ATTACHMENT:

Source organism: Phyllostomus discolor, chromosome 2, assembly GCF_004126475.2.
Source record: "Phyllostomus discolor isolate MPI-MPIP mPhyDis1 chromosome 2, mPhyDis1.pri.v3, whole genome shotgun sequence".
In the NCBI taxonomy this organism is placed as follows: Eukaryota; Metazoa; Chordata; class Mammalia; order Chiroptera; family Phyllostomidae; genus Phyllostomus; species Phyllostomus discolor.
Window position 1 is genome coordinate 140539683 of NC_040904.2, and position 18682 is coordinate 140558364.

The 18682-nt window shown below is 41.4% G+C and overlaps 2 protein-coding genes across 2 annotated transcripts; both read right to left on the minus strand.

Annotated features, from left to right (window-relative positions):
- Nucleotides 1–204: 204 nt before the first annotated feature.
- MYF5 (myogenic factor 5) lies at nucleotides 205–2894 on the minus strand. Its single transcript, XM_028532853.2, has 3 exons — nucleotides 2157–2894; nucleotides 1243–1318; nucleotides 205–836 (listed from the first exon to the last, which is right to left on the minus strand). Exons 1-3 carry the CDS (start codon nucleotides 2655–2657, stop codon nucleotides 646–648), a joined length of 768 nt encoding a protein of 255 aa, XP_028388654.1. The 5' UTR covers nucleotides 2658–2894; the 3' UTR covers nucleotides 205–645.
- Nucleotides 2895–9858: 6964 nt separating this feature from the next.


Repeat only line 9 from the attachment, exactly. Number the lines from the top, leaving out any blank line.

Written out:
- Nucleotides 2895–9858: 6964 nt separating this feature from the next.